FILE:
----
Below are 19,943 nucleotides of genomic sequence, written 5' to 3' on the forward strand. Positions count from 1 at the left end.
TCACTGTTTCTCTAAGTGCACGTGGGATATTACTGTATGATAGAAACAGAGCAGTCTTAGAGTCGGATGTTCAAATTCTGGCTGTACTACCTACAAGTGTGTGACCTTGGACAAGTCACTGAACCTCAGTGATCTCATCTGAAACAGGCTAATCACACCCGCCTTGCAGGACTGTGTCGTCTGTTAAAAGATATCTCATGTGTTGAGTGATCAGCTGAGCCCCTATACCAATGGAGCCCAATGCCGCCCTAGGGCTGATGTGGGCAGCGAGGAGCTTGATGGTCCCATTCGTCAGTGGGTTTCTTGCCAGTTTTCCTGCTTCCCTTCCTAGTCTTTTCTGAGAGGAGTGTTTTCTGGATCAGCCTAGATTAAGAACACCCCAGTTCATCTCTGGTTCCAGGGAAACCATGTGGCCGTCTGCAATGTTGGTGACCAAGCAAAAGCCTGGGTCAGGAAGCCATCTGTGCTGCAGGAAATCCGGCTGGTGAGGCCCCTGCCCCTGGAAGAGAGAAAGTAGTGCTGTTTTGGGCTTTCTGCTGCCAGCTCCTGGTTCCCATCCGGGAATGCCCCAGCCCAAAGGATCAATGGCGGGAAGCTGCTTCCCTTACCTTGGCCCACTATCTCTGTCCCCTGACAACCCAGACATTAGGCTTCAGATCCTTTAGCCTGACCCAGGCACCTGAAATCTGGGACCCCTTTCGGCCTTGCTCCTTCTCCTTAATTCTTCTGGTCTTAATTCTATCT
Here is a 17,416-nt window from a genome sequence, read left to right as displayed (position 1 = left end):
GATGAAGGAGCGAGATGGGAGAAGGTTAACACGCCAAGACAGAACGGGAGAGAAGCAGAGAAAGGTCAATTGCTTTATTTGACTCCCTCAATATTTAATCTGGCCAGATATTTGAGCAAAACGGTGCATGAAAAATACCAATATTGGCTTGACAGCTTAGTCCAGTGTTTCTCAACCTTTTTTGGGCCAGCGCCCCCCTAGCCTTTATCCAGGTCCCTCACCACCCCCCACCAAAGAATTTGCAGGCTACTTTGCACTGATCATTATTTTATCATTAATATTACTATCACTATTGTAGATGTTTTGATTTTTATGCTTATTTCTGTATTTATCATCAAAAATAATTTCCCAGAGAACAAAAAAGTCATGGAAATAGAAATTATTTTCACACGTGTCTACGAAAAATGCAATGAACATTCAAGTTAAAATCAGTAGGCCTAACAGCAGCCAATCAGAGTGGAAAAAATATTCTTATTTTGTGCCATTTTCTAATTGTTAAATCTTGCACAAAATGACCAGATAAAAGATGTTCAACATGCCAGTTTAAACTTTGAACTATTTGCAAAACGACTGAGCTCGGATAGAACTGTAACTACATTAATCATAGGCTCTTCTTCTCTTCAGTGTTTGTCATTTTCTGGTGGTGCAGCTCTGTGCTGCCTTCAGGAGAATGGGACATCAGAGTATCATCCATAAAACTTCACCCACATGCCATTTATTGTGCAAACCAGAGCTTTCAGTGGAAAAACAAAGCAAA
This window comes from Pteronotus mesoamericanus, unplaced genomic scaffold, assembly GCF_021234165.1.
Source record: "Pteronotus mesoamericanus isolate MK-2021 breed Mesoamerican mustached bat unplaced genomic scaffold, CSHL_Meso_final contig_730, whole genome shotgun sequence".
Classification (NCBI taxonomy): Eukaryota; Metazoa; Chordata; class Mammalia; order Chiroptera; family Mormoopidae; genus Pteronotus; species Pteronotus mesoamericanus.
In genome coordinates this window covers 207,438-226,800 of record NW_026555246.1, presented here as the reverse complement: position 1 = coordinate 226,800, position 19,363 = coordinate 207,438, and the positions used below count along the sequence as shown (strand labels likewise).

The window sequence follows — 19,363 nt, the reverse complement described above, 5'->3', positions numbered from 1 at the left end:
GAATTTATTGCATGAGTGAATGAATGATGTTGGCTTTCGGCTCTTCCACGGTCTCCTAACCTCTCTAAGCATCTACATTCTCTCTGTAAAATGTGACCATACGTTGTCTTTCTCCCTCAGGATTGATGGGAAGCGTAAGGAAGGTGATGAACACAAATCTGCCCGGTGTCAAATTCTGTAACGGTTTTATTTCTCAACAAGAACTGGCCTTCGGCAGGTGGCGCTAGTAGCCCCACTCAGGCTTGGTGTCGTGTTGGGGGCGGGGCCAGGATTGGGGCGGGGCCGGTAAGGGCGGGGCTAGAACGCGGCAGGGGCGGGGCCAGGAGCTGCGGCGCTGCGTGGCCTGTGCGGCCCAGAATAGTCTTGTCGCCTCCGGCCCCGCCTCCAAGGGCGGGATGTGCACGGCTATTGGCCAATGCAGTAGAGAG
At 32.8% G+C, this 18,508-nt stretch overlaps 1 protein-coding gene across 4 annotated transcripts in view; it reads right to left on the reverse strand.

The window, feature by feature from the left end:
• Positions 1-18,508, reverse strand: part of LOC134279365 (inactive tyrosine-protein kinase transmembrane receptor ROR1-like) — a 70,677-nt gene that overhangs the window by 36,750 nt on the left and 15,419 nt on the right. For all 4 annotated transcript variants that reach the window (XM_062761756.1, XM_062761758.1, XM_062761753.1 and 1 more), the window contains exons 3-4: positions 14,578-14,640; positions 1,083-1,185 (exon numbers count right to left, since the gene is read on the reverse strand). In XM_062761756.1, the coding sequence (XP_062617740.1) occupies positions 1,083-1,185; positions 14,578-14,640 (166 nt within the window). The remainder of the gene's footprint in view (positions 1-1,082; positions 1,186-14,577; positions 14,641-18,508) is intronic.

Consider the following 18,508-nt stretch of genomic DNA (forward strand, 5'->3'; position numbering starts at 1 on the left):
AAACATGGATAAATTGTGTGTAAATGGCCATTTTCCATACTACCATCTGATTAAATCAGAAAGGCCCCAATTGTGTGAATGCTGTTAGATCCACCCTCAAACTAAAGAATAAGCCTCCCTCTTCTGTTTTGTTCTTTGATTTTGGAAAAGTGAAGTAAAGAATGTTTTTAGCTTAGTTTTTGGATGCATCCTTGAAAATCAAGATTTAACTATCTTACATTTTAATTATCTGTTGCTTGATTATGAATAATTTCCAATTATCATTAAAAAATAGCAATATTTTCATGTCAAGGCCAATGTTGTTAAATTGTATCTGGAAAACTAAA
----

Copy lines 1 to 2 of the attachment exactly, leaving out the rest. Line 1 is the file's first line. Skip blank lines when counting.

Below are 19,943 nucleotides of genomic sequence, written 5' to 3' on the forward strand. Positions count from 1 at the left end.
TCACTGTTTCTCTAAGTGCACGTGGGATATTACTGTATGATAGAAACAGAGCAGTCTTAGAGTCGGATGTTCAAATTCTGGCTGTACTACCTACAAGTGTGTGACCTTGGACAAGTCACTGAACCTCAGTGATCTCATCTGAAACAGGCTAATCACACCCGCCTTGCAGGACTGTGTCGTCTGTTAAAAGATATCTCATGTGTTGAGTGATCAGCTGAGCCCCTATACCAATGGAGCCCAATGCCGCCCTAGGGCTGATGTGGGCAGCGAGGAGCTTGATGGTCCCATTCGTCAGTGGGTTTCTTGCCAGTTTTCCTGCTTCCCTTCCTAGTCTTTTCTGAGAGGAGTGTTTTCTGGATCAGCCTAGATTAAGAACACCCCAGTTCATCTCTGGTTCCAGGGAAACCATGTGGCCGTCTGCAATGTTGGTGACCAAGCAAAAGCCTGGGTCAGGAAGCCATCTGTGCTGCAGGAAATCCGGCTGGTGAGGCCCCTGCCCCTGGAAGAGAGAAAGTAGTGCTGTTTTGGGCTTTCTGCTGCCAGCTCCTGGTTCCCATCCGGGAATGCCCCAGCCCAAAGGATCAATGGCGGGAAGCTGCTTCCCTTACCTTGGCCCACTATCTCTGTCCCCTGACAACCCAGACATTAGGCTTCAGATCCTTTAGCCTGACCCAGGCACCTGAAATCTGGGACCCCTTTCGGCCTTGCTCCTTCTCCTTAATTCTTCTGGTCTTAATTCTATCT